Geneva boutique hires managing director to boost AM and WM

Geneva boutique hires managing director to boost AM and WM

Feb 7, 2020 | 2020

Geneva-based boutique SingAlliance has hired Bruno Desgardins as a new member of the investment committee to help the firm develop its asset and wealth management activities.

Speaking to Citywire Switzerland, the firm’s CEO, Sébastien Waefler, said: ‘He will collaborate with our CIO, Edouard de l’Espée, and will act as the link between the investment committee and the relationship managers.’

Desgardins was previously a member of the executive management at Geneva private bank Banque Eric Sturdza.

Commenting on his hire, Desgardins said: ‘I joined SingAlliance because I was impressed by the enthusiasm, the dynamism and the success of the Swiss founders of this company, which, since its creation in 2011 in Singapore by Thierry Beck, has recorded rapid development. It today intends to increase its market share in Geneva and will pursue its establishment in Asia.’

By Camilla Giannoni (Citywire)


Geneva boutique hires managing director to boost AM and WM

Feb 7, 2020 | 2020

2018 was a very contrasted and frustrating vintage with nearly 90% of the financial instruments delivering negative performances. In 2019, the feat was, perhaps unsurprisingly, reversed: at the time of writing, all asset classes, from cash (in USD) to equities and from bonds to commodities, have produced positive returns this year! As a direct consequence, portfolio performance has improved significantly. In concrete terms, a naïve dollar-denominated portfolio composed of 50% equities and 50% bonds, which was down by more than 5% in 2018, rebounded in 2019 with a return of well over 10%.

Thus, it can be said that risk-taking has been generously rewarded this year. However, in terms of contribution to performance and as mentioned above, it is not only risky assets (equities, high-yield bonds, commodities, and hedge funds) that reaped the rewards. Counter-intuitively, as we were operating in an environment of historically low-interest rates at the beginning of the year, it was daring to gain exposure to the long end of both government and credit yield curves. Even so, the latter has produced gains that have not been seen since 2014. The 10-year U.S. Treasury, for example, generated a return of nearly 10%. On the corporate bond side (including high yield), the bold, who had allocated capital and over-weighted these specific asset classes, will have benefited from an exceptional return at the highest level in nearly 7 years.

It is always relatively easy to benefit from ex-post data and to draw down conclusions from it. In fact, as always, not everything has been so simple. As a reminder, uncertainties regarding the recovery of the economic cycle prevailed during the first three quarters of the year. We also expressed some reservations in our September letter entitled “Dichotomy between economic reality and stock market trends”. However, we left the door open to an increase in risk-taking and pleaded, in conclusion, for an upturn in the economic cycle.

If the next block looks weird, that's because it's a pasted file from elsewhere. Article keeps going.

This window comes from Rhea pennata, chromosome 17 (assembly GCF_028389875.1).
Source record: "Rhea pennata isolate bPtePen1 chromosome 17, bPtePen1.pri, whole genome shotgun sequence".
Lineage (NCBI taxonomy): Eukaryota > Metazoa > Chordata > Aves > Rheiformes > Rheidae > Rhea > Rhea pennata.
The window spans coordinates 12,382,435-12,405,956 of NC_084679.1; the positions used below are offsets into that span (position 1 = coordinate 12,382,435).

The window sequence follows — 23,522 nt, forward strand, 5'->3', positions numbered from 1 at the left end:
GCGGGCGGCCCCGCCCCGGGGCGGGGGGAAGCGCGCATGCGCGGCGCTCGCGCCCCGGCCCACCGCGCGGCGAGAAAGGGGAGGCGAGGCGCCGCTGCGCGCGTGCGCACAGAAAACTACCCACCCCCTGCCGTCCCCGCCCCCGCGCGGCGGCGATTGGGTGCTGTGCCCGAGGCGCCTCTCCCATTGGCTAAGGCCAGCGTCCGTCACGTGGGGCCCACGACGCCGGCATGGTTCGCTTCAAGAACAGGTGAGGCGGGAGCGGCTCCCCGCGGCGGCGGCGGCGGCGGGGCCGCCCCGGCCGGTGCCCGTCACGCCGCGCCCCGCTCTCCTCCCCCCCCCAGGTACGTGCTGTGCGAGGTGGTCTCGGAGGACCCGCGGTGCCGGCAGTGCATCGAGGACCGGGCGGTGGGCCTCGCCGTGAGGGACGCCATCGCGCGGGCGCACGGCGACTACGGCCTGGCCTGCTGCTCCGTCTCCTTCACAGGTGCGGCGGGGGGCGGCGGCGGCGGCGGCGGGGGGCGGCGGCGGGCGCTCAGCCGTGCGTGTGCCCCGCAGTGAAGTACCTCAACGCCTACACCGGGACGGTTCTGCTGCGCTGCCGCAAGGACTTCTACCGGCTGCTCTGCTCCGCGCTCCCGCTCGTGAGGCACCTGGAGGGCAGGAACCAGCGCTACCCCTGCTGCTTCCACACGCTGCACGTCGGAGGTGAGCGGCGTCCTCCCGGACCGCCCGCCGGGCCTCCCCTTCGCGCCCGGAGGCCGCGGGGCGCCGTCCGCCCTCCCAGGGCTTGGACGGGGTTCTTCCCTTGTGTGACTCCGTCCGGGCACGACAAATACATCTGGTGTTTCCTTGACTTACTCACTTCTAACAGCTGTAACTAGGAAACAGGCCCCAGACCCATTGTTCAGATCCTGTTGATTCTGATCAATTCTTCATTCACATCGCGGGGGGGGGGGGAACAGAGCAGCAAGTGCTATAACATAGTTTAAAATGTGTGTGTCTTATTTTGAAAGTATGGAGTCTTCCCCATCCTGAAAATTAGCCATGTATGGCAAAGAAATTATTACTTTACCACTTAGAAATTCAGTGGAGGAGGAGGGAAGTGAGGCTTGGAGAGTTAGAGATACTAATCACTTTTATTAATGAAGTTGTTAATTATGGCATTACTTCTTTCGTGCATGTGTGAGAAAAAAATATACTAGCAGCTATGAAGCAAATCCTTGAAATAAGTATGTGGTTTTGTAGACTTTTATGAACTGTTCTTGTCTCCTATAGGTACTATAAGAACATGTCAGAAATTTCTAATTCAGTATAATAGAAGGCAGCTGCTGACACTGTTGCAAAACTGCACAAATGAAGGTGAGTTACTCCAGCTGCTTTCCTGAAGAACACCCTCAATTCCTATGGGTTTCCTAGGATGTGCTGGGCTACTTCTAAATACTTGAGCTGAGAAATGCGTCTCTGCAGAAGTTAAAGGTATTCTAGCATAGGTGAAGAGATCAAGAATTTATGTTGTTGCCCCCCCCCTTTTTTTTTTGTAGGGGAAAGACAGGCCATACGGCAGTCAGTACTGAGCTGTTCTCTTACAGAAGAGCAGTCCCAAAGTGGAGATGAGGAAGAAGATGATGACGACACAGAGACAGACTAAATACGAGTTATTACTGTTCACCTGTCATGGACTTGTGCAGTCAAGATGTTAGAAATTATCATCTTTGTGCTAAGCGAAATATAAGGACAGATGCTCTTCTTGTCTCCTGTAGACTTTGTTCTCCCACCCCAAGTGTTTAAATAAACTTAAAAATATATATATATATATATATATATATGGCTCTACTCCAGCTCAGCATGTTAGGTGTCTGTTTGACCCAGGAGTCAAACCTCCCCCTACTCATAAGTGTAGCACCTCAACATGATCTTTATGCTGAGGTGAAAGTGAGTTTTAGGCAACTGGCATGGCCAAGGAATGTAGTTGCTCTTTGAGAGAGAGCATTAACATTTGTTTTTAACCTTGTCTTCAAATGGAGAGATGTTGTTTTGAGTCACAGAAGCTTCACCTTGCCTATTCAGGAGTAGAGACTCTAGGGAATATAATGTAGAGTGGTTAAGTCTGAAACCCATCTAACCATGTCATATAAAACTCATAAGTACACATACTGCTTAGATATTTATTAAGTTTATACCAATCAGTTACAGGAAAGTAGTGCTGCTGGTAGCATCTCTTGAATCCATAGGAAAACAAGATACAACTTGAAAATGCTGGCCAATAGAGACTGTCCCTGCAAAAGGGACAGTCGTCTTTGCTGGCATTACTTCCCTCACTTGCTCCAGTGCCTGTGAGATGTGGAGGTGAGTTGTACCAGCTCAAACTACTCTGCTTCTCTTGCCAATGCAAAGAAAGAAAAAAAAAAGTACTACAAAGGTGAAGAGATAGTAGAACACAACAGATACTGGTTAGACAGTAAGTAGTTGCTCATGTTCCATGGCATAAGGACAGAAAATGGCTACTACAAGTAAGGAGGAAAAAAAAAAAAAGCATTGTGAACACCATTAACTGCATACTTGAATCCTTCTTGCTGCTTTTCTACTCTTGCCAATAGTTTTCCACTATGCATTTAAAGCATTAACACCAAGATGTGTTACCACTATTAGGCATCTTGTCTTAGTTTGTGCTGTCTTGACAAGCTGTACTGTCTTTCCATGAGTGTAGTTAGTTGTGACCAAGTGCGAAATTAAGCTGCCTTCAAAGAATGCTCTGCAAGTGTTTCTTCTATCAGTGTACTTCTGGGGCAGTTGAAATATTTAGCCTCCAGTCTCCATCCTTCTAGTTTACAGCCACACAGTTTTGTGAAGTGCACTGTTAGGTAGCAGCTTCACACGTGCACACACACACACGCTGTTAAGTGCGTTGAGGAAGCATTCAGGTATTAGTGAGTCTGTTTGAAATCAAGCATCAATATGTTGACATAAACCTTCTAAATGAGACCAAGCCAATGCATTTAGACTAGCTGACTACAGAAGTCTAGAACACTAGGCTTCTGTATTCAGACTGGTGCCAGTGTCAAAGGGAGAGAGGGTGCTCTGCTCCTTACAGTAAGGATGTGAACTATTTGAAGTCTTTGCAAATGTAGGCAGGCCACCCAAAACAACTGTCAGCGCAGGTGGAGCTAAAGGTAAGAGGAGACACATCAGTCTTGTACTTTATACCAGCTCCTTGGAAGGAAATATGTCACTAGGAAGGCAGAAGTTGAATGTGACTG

Based on these observations, our Investment Committee tactically readjusted its model portfolios during the 4th quarter by substantially increasing its exposure to equities to the detriment of non-risky assets. This additional risk was justified by valuations that remained attractive, as well as by the prospect of higher returns on equities compared with other financial assets as the economic recovery gains pace in the new year.

The end of the year period represents an opportunity for our investment team to review its Strategic Asset Allocation. While the tactical vision allows the Investment Committee to decide on short-term adjustments (3 to 6 months), the strategic vision of SingAlliance, which has a time horizon of 5 years, allows us to determine which financial assets are expected to outperform over the long term.

On this occasion, we have implemented significant adjustments. The model portfolio in USD thus sees its allocations to the “Cash” and “High Yield Bond” adjusted downwards in favor of “Developed Market Equities”.

Among other things, this movement materializes the Investment Committee’s vision of the potential normalization of global yield curves. In concrete terms, bonds are very expensive and the 5 years total returns prospects for the entire fixed-income range seem extremely limited. In our global economic recovery scenario, supported by central bank activism and fiscal stimuli from the US, European and Chinese blocs, we are convinced that risky assets will generate higher returns than assets deemed to be non-risky. Against this backdrop, we favor equities and, to a lesser extent, commodities, and investments benefiting from these favorable market conditions.

One final thought about the expected 5-year annualized return of a “Balanced” portfolio in USD: this is a perilous exercise and an equation bearing many unknowns! It is, however, our duty to think about the different potential portfolio sources of return. Furthermore, during the process of optimizing a portfolio, we must seek the right balance between risk-taking and the assigned performance objective. As mentioned above, it turns out that with low or even negative interest rates, we expect a very low return contribution from the non-risky part of the portfolios. This situation will have a real impact and will further reduce the return expectations of the portfolios. Thus, we estimate that over a 5-year investment cycle, a “Balanced” portfolio in USD will produce an annualized return between 4% and 5%.

2019 being already behind us, the entire SingAlliance team joins me in wishing you a Happy New Year 2020.

Head of Investment Solutions,

Laurent Perusset